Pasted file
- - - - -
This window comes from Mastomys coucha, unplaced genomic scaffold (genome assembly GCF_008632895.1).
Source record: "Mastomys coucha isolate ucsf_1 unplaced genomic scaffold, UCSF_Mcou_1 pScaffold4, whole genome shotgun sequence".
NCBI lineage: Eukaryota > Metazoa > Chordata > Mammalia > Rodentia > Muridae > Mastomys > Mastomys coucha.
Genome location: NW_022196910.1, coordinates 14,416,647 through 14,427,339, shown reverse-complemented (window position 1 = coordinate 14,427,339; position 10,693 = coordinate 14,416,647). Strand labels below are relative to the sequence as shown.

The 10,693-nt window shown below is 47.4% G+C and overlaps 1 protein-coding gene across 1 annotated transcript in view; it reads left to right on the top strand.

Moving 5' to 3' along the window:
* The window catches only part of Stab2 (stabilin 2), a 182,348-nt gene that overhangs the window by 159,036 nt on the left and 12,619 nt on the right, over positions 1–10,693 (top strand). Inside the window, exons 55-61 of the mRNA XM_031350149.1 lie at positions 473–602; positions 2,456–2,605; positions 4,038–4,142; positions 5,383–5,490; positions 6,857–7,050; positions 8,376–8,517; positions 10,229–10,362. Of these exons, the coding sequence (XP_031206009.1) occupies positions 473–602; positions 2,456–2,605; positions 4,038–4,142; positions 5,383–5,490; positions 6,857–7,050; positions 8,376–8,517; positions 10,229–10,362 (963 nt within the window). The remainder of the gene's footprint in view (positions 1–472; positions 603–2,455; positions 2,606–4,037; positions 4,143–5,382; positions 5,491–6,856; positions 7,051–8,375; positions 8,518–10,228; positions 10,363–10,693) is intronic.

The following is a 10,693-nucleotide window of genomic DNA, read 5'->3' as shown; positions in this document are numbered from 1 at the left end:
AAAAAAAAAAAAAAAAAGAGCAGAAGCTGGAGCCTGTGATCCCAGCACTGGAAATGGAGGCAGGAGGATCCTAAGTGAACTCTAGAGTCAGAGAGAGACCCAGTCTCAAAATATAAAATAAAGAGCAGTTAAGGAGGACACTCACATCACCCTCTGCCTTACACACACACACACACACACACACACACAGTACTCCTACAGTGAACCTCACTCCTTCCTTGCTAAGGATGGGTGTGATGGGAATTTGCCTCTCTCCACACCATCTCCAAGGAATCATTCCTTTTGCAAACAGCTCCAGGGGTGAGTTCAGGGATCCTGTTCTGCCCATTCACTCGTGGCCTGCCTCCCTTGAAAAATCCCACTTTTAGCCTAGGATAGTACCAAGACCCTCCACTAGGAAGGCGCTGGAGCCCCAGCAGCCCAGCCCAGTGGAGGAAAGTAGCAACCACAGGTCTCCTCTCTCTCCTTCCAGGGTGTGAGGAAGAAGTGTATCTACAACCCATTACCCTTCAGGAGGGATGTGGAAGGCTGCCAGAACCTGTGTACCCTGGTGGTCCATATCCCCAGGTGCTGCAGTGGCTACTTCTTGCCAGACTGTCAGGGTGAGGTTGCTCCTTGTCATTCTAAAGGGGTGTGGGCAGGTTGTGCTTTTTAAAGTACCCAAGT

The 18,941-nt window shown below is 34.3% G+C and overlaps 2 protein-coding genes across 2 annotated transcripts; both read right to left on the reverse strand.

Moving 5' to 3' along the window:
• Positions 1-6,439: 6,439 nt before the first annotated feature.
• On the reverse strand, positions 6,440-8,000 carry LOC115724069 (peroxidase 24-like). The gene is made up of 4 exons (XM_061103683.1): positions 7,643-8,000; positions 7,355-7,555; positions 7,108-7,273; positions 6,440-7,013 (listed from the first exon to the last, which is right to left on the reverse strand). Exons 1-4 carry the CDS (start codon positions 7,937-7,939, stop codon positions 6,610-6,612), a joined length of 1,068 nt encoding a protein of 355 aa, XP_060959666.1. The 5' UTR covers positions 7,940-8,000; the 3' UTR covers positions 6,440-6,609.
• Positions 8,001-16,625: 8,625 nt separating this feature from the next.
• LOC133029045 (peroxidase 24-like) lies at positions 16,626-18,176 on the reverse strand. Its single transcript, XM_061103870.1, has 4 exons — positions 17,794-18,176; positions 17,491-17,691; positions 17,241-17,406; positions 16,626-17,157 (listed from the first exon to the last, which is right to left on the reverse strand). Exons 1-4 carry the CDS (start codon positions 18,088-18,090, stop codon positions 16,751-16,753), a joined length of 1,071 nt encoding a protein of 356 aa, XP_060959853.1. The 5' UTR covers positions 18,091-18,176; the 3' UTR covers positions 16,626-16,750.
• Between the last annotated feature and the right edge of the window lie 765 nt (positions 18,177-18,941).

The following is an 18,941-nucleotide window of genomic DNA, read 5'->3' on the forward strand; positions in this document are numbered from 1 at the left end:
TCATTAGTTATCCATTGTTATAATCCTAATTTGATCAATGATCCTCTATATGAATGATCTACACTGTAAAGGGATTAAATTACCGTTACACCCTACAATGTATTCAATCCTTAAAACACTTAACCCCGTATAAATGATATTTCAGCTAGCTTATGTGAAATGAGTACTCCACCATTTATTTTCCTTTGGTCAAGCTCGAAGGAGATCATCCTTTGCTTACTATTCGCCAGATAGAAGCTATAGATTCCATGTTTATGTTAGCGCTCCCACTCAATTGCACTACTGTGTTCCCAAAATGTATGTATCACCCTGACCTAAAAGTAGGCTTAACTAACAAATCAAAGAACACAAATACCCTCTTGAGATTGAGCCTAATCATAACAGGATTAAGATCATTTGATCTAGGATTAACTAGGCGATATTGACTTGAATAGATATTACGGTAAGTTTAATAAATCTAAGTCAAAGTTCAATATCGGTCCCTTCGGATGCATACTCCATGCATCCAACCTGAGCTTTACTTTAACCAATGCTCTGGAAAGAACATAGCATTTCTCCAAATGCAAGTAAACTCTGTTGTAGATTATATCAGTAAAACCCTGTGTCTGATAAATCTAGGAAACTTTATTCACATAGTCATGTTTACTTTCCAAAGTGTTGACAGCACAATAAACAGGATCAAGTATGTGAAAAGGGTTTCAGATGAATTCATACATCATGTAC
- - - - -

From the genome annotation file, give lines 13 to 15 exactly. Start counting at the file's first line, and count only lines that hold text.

• On the reverse strand, positions 6,440-8,000 carry LOC115724069 (peroxidase 24-like). The gene is made up of 4 exons (XM_061103683.1): positions 7,643-8,000; positions 7,355-7,555; positions 7,108-7,273; positions 6,440-7,013 (listed from the first exon to the last, which is right to left on the reverse strand). Exons 1-4 carry the CDS (start codon positions 7,937-7,939, stop codon positions 6,610-6,612), a joined length of 1,068 nt encoding a protein of 355 aa, XP_060959666.1. The 5' UTR covers positions 7,940-8,000; the 3' UTR covers positions 6,440-6,609.
• Positions 8,001-16,625: 8,625 nt separating this feature from the next.
• LOC133029045 (peroxidase 24-like) lies at positions 16,626-18,176 on the reverse strand. Its single transcript, XM_061103870.1, has 4 exons — positions 17,794-18,176; positions 17,491-17,691; positions 17,241-17,406; positions 16,626-17,157 (listed from the first exon to the last, which is right to left on the reverse strand). Exons 1-4 carry the CDS (start codon positions 18,088-18,090, stop codon positions 16,751-16,753), a joined length of 1,071 nt encoding a protein of 356 aa, XP_060959853.1. The 5' UTR covers positions 18,091-18,176; the 3' UTR covers positions 16,626-16,750.